If your child has clubfoot in one or both of their feet, you can feel secure in the knowledge that our orthopedic surgeons and specialists are experts in the care of kids with this condition. With the right treatment and therapy, your child should be able to enjoy as normal and active life as possible.
Clubfoot is a common type of birth defect that affects muscles and bones in the feet. Instead of being straight, a clubfoot points down and turns in. This twisting causes the toes to point toward the opposite leg. A baby can be born with the defect in one or both feet.
A clubfoot isn't painful and won't cause health problems until a child begins to stand and walk. But clubfoot that isn't treated can lead to serious problems — and even make a child unable to walk. So it's very important to begin to correct it quickly, ideally a week or two after birth.
Doctors often don't know what causes a baby's clubfoot. It's more common in boys, and can run in families. A baby with clubfoot usually has no other medical problems.
Clubfoot usually is found on an ultrasound around the 20th week of pregnancy. If not, it's diagnosed when a baby is born.
Clubfoot occurs more often in boys than in girls. Because the cause of clubfoot is not understood, not many of the risk factors for this condition are known. However, having a family history of clubfoot may increase your chance of developing it.
Clubfoot is usually easily diagnosed at birth during your baby’s physical examination, and includes:
- 1 or both feet that:
- Turn inward and downward, and will not straighten
- Are slightly smaller than normal
- Calf muscle slightly smaller than normal
The condition can sometimes be diagnosed before birth during an ultrasound examination. If you have a family history of clubfoot, you should discuss this with your obstetrician and your baby’s pediatrician prior to birth.
Clubfoot won't get better on its own. Treatment is usually done using the Ponsetti method, a small procedure after casting and and before bracing where the Achilles tendon is released under a local anesthetic.
A baby with clubfoot will be treated by an orthopedic surgeon (a doctor who focuses on conditions of the bones, muscles, and joints) who has been trained in the Ponseti method. If your baby has a clubfoot, make sure that your orthopedic surgeon has had this training.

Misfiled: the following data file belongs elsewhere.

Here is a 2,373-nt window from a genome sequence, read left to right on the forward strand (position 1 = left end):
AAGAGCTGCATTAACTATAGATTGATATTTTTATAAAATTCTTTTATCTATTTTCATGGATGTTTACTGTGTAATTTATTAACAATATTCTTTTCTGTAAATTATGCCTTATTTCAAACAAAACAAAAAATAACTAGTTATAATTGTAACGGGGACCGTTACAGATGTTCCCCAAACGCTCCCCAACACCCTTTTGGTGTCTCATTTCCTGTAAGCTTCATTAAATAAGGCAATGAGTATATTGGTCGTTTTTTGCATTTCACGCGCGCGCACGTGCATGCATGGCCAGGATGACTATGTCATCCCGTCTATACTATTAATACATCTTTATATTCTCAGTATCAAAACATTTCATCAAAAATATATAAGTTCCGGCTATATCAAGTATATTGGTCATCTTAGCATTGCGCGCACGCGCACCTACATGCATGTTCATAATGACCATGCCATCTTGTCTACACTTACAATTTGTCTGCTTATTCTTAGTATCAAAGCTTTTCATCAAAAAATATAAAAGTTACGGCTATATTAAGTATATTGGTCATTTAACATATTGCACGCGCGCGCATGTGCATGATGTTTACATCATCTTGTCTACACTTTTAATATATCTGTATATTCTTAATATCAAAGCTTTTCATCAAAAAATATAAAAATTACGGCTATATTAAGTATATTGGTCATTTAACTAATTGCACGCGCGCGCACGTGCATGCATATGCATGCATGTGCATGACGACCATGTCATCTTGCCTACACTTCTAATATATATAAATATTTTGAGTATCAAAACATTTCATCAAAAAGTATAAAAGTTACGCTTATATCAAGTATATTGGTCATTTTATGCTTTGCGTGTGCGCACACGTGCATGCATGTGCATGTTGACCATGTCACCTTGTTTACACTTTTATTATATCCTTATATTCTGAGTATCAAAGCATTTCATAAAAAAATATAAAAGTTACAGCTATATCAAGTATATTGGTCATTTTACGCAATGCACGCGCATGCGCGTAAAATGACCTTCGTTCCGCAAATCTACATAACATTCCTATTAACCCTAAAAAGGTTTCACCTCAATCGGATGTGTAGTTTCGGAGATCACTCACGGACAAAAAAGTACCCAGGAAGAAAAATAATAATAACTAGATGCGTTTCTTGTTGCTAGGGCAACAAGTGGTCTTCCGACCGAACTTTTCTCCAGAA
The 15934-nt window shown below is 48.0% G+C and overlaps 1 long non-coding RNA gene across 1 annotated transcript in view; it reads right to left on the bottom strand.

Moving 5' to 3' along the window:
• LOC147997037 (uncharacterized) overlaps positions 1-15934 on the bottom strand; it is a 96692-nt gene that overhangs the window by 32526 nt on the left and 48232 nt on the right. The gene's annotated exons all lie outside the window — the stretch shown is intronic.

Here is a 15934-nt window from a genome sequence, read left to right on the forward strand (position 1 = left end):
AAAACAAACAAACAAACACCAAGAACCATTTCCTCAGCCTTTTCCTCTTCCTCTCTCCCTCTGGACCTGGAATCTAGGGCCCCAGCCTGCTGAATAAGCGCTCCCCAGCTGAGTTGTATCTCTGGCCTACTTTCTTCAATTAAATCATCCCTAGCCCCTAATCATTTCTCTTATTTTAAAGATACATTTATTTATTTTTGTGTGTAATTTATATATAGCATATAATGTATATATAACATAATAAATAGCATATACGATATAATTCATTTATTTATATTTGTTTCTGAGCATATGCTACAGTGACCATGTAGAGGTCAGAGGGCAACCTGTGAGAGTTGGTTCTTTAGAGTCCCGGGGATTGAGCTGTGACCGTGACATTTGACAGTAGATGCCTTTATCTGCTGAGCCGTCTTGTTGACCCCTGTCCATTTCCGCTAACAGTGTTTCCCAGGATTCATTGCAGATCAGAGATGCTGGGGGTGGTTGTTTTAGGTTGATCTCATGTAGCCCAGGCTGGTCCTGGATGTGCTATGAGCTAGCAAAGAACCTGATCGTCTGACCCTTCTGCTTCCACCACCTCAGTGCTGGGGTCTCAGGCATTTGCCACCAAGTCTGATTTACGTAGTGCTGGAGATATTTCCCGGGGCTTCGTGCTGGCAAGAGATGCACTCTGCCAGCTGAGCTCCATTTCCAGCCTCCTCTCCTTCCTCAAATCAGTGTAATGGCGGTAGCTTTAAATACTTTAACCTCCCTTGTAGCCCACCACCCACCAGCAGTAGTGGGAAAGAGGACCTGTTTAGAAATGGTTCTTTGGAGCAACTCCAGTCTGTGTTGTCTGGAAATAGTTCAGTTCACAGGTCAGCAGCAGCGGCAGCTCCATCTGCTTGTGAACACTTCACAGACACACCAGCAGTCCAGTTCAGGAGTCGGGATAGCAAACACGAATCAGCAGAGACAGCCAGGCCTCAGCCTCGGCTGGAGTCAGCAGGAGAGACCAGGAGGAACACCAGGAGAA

The Ponseti method is done in two phases: the casting phase and the bracing phase.
- Casting. The first cast is put on a week or two after the baby is born. Then, the baby returns to the surgeon about once a week for gentle moving and stretching of the foot, and placement of a new cast. The new cast turns the foot a bit more in the correct direction than the one it is replacing. Most babies will wear a series of 5 to 7 casts over a few weeks or months. To help get the foot up, most babies need a minor heel cord release procedure (called an Achilles tenotomy) before the last cast is put on. A very tight tendon near your baby's heel is loosened (or "released") when the surgeon makes a small cut in it. The tendon is numbed with medicine first, and the cut is so small that it does not need stitches. It will heal while your child wears the final cast for about 3 weeks.
- Bracing. When the foot is in the correct position, the orthopedic surgeon will fit the baby with a brace (also called an "orthotic") instead of a cast. The brace is a bar with special shoes or boots at each end. It keeps the foot from twisting back to where it was before the casting. Feet grow a lot and very quickly in the first years of life. Without the brace to keep a corrected clubfoot in the proper place, that rapid growth would send the foot back into the clubfoot position.
Your child will need to wear the brace all the time for about 3 months, and then only at night or during naps for a few years. Most kids adapt well to wearing the brace, though it can take them a day or two to get used to it.
Our orthopedic team works closely with Cook Children’s Home Health team in order to fit your child with bracing or orthotics custom fit to their unique needs.
Permanently fixing a clubfoot can take several years. But a clubfoot that isn't corrected can cause physical and emotional problems.
By following the orthopedic surgeon's treatment plan, you can help make sure that your child will be able to walk, run, and play without pain. Consider yourself a partner in your child's care.
And remember — the orthopedic team has heard it all. If you have questions or concerns, they can offer you helpful advice or talk about the many Ponseti method successes they've seen.